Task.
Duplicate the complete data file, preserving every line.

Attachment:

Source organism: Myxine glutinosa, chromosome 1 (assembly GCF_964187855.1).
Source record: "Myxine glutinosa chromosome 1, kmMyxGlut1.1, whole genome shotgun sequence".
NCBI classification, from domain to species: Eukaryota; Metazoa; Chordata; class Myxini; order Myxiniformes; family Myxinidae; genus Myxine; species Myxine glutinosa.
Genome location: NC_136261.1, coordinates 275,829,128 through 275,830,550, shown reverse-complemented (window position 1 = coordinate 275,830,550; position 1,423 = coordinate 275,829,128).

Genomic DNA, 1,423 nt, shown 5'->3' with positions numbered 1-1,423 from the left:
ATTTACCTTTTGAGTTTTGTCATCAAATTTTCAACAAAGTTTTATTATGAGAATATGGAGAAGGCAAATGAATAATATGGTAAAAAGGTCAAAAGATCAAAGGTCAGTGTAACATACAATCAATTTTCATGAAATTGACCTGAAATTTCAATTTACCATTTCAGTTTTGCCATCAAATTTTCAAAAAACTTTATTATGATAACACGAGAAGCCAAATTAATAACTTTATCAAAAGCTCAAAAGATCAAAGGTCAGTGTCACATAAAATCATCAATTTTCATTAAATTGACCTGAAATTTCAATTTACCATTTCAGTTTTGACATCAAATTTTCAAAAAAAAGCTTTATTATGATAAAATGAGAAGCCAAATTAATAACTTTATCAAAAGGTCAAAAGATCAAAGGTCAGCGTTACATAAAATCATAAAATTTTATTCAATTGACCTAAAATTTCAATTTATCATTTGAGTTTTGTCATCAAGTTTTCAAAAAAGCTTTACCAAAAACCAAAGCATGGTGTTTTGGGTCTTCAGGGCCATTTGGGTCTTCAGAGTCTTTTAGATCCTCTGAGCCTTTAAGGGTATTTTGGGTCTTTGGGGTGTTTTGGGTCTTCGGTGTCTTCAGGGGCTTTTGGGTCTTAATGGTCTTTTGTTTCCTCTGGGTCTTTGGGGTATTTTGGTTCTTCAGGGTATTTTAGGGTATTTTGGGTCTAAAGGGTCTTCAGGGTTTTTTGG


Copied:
Source organism: Myxine glutinosa, chromosome 1 (assembly GCF_964187855.1).
Source record: "Myxine glutinosa chromosome 1, kmMyxGlut1.1, whole genome shotgun sequence".
NCBI classification, from domain to species: Eukaryota; Metazoa; Chordata; class Myxini; order Myxiniformes; family Myxinidae; genus Myxine; species Myxine glutinosa.
Genome location: NC_136261.1, coordinates 275,829,128 through 275,830,550, shown reverse-complemented (window position 1 = coordinate 275,830,550; position 1,423 = coordinate 275,829,128).

Genomic DNA, 1,423 nt, shown 5'->3' with positions numbered 1-1,423 from the left:
ATTTACCTTTTGAGTTTTGTCATCAAATTTTCAACAAAGTTTTATTATGAGAATATGGAGAAGGCAAATGAATAATATGGTAAAAAGGTCAAAAGATCAAAGGTCAGTGTAACATACAATCAATTTTCATGAAATTGACCTGAAATTTCAATTTACCATTTCAGTTTTGCCATCAAATTTTCAAAAAACTTTATTATGATAACACGAGAAGCCAAATTAATAACTTTATCAAAAGCTCAAAAGATCAAAGGTCAGTGTCACATAAAATCATCAATTTTCATTAAATTGACCTGAAATTTCAATTTACCATTTCAGTTTTGACATCAAATTTTCAAAAAAAAGCTTTATTATGATAAAATGAGAAGCCAAATTAATAACTTTATCAAAAGGTCAAAAGATCAAAGGTCAGCGTTACATAAAATCATAAAATTTTATTCAATTGACCTAAAATTTCAATTTATCATTTGAGTTTTGTCATCAAGTTTTCAAAAAAGCTTTACCAAAAACCAAAGCATGGTGTTTTGGGTCTTCAGGGCCATTTGGGTCTTCAGAGTCTTTTAGATCCTCTGAGCCTTTAAGGGTATTTTGGGTCTTTGGGGTGTTTTGGGTCTTCGGTGTCTTCAGGGGCTTTTGGGTCTTAATGGTCTTTTGTTTCCTCTGGGTCTTTGGGGTATTTTGGTTCTTCAGGGTATTTTAGGGTATTTTGGGTCTAAAGGGTCTTCAGGGTTTTTTGG